Ever gotten to the end of your sales presentation and heard: “Well, I gotta run this by the boss?” Do you qualify the buyer by finding out who and how decisions are made? Are you comfortable asking to be introduced to the decision maker?
Find The Decision Maker
My mentor Jim Wilson offers this advice:
Whether you are in a living room setting or selling to a Fortune 100 company, it is imperative that you understand the decision-making process completely before you make your presentation. Can you answer these questions?
- Who is involved in the decision-making process?
- Exactly what is the process?
- What is the time frame?
- Once they hear your presentation, are they committed to either a “Yes” or a “No”?
The Hazard Of Not Knowing The Decision Maker
If you make your formal presentation to the person whom you assume is the ultimate decision maker and then find that you were wrong, you will be in deep trouble. Not only will you have to start all over again, but now you may be prevented from actually speaking to the decision maker. Your original contact may do all the presenting for you and it’s very hard for you to handle any objections if you aren’t in the room! Great salespeople know if they are not in front of the decision maker it is unlikely to get the award.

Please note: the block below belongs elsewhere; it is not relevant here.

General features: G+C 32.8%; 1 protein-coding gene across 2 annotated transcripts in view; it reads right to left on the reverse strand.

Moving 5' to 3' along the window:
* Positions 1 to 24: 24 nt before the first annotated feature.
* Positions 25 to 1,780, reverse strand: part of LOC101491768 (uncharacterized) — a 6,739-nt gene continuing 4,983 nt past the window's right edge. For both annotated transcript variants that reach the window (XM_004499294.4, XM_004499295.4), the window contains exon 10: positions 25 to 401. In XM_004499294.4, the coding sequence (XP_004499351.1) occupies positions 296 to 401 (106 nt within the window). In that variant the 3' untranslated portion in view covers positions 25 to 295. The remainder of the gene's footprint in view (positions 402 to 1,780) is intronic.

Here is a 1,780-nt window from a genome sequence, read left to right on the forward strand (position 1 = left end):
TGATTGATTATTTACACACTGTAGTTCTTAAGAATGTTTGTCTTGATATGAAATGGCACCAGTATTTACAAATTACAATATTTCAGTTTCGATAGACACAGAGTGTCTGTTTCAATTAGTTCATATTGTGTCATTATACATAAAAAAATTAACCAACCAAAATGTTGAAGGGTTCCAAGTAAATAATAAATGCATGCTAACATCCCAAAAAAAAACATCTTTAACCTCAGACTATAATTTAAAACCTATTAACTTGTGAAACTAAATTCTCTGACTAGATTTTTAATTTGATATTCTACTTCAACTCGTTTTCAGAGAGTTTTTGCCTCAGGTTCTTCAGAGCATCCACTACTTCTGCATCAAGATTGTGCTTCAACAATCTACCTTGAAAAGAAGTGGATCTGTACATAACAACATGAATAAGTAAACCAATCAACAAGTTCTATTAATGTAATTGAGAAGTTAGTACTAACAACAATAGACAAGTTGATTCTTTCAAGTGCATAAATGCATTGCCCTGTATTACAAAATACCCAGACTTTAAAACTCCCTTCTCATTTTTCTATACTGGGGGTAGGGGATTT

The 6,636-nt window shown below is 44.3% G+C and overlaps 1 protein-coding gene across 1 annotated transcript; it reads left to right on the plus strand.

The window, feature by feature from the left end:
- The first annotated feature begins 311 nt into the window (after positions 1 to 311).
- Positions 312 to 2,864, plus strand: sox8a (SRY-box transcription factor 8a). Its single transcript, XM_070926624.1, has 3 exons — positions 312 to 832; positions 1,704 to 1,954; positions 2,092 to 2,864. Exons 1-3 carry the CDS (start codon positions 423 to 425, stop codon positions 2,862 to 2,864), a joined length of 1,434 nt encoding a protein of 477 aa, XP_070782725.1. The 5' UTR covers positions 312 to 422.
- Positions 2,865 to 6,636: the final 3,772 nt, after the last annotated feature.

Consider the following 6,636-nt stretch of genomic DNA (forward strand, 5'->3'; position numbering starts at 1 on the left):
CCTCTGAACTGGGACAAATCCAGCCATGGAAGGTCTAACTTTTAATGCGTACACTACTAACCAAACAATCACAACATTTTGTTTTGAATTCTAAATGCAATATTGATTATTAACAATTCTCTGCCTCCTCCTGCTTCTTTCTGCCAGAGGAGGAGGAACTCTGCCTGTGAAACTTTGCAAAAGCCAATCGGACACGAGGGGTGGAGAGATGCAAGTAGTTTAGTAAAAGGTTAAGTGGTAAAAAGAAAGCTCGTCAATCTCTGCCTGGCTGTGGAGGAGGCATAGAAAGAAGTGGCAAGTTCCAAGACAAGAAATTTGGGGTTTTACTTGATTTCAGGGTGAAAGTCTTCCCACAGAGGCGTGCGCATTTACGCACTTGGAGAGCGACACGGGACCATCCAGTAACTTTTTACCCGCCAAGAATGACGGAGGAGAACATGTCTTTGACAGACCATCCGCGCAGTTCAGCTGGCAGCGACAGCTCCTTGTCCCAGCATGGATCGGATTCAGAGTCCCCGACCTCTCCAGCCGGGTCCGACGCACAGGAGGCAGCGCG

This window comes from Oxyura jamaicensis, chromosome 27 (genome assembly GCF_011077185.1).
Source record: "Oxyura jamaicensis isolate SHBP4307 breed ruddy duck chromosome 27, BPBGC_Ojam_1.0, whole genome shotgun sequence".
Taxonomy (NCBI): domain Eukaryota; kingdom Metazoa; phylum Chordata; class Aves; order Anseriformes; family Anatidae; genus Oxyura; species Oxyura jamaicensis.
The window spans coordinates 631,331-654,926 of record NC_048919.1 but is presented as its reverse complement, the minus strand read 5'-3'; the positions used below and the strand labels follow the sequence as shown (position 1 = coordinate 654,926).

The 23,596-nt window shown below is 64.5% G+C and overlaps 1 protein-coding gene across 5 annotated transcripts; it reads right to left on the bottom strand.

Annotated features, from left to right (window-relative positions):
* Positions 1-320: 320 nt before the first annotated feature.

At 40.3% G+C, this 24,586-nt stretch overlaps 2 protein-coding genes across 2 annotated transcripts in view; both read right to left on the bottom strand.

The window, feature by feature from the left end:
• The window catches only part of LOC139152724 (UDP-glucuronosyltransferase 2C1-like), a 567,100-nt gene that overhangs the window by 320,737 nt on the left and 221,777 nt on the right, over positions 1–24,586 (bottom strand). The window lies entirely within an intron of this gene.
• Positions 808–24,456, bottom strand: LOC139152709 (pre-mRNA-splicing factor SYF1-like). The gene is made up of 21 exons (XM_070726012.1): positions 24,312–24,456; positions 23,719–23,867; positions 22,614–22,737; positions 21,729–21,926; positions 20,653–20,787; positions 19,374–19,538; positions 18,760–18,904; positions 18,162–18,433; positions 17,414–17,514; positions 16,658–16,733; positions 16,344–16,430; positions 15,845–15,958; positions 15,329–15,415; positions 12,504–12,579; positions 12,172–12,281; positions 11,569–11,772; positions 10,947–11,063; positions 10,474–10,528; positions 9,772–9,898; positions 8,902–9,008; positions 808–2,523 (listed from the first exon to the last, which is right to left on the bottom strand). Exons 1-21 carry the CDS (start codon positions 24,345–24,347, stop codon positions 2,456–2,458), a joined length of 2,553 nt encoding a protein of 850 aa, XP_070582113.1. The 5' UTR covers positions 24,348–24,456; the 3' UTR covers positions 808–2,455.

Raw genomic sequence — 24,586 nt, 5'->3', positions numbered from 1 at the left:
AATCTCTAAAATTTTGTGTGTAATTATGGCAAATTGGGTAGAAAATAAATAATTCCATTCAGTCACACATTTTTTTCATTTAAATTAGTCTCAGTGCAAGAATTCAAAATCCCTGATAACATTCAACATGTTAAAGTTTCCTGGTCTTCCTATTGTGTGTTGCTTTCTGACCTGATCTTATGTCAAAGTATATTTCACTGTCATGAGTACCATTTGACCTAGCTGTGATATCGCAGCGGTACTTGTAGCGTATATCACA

How To Meet The Decision Maker
A simple question can begin the dialogue regarding a prospect’s decision-making process. “Mr. Prospect, assuming my company can solve the problems we just discussed, how will the decision-making process work?” You can even consider asking the decision-making question at the beginning of the meeting, like this, “Mr. Prospect, I assume you agreed to meet with me because you have a need for my service. Is that correct? … Assuming my company can solve this problem for you, how will the decision-making process work?”
Confirm The Decision Making Process
Great salespeople never make a final proposal until they completely understand, and are comfortable with, the prospect’s decision-making process. They have the courage to ask, “Who will be involved in making this decision?” more than once to make sure all the significant players are known. The long and rocky road to “yes” always passes through the “decision maker.”
What You Can Do Right Now
- Ask questions. Question answers. Ask more questions.
- Gently refuse to have someone else present your proposal.
- Find out who will make the decision before you give your presentation. Make sure everyone involved in the decision is included in the presentation.
Don Crawford & Lois Carter Crawford